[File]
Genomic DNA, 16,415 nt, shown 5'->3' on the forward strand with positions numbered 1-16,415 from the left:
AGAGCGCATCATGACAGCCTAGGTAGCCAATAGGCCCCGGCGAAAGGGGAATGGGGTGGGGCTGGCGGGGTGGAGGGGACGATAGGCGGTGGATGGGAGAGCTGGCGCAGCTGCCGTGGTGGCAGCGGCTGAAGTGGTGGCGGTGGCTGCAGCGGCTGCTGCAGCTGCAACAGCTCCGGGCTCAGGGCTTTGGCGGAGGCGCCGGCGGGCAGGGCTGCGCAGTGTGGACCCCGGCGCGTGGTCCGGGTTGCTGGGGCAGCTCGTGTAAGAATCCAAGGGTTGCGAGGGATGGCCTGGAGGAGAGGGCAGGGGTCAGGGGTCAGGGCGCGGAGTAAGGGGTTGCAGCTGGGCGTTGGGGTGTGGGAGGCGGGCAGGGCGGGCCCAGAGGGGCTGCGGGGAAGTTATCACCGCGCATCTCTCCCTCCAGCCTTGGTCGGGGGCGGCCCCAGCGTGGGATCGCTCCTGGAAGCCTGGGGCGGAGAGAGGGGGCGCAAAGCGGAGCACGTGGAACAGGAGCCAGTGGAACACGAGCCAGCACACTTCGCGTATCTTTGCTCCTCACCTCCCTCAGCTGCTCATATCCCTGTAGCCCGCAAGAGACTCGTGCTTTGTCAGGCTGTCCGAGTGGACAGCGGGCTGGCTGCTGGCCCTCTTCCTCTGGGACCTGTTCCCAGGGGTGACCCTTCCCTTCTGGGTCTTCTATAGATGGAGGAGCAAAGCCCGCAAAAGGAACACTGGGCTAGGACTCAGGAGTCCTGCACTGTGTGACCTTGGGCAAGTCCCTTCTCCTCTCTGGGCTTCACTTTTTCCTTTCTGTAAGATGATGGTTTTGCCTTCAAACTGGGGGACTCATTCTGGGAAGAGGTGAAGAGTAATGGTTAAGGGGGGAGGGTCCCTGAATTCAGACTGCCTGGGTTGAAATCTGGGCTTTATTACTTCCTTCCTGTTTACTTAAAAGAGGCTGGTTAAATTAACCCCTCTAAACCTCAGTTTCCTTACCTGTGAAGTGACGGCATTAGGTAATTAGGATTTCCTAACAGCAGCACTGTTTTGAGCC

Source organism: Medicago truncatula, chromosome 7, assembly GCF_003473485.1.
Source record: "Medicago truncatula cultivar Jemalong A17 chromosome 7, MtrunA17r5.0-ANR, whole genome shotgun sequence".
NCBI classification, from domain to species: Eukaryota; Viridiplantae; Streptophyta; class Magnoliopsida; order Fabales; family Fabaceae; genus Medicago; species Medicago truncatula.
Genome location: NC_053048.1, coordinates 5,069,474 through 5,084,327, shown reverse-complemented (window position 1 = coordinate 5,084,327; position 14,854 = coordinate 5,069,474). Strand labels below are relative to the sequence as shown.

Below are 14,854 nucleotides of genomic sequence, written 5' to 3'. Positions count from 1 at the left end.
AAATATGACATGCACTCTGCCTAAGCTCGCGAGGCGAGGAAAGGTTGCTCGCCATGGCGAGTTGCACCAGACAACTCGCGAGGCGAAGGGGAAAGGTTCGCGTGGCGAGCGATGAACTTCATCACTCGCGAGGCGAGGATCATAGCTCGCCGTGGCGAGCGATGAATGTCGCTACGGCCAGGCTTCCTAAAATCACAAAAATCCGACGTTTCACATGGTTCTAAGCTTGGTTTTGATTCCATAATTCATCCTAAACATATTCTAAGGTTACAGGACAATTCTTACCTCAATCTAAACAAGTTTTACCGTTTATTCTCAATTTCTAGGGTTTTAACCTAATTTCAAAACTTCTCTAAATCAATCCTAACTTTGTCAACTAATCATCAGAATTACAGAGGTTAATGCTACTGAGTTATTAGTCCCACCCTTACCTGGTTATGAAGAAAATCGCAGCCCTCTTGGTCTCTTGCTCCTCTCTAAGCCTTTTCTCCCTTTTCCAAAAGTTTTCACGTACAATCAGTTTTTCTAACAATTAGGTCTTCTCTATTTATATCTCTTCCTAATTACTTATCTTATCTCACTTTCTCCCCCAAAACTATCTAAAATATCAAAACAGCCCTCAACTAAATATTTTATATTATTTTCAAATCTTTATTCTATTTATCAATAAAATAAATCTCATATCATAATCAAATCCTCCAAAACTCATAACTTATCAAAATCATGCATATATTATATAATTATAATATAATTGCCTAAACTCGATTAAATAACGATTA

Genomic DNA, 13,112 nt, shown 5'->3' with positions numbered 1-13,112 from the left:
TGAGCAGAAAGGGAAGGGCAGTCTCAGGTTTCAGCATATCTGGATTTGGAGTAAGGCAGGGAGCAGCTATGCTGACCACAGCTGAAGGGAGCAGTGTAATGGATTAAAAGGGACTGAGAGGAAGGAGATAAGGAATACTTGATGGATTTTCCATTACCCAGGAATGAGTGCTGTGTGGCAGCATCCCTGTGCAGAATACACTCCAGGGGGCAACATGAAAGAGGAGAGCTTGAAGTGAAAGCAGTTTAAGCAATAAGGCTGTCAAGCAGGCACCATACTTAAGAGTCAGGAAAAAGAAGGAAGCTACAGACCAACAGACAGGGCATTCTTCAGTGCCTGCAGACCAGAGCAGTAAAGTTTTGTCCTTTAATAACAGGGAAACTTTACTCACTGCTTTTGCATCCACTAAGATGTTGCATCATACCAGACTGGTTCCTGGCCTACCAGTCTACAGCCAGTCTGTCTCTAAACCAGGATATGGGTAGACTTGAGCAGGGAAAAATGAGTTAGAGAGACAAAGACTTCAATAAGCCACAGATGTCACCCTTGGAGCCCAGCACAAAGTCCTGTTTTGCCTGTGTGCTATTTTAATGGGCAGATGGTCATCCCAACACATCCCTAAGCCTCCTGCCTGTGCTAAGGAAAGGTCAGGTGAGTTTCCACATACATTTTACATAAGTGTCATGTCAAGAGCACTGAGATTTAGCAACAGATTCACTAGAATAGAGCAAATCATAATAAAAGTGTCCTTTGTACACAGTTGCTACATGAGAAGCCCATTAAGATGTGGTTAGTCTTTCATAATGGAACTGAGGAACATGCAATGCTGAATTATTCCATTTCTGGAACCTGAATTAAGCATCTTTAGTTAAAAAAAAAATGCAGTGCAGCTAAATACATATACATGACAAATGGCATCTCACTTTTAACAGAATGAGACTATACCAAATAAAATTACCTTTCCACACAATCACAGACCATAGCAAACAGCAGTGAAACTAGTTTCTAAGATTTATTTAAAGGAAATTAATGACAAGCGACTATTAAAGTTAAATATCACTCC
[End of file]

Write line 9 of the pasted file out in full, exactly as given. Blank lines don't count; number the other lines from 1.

Genomic DNA, 13,112 nt, shown 5'->3' with positions numbered 1-13,112 from the left: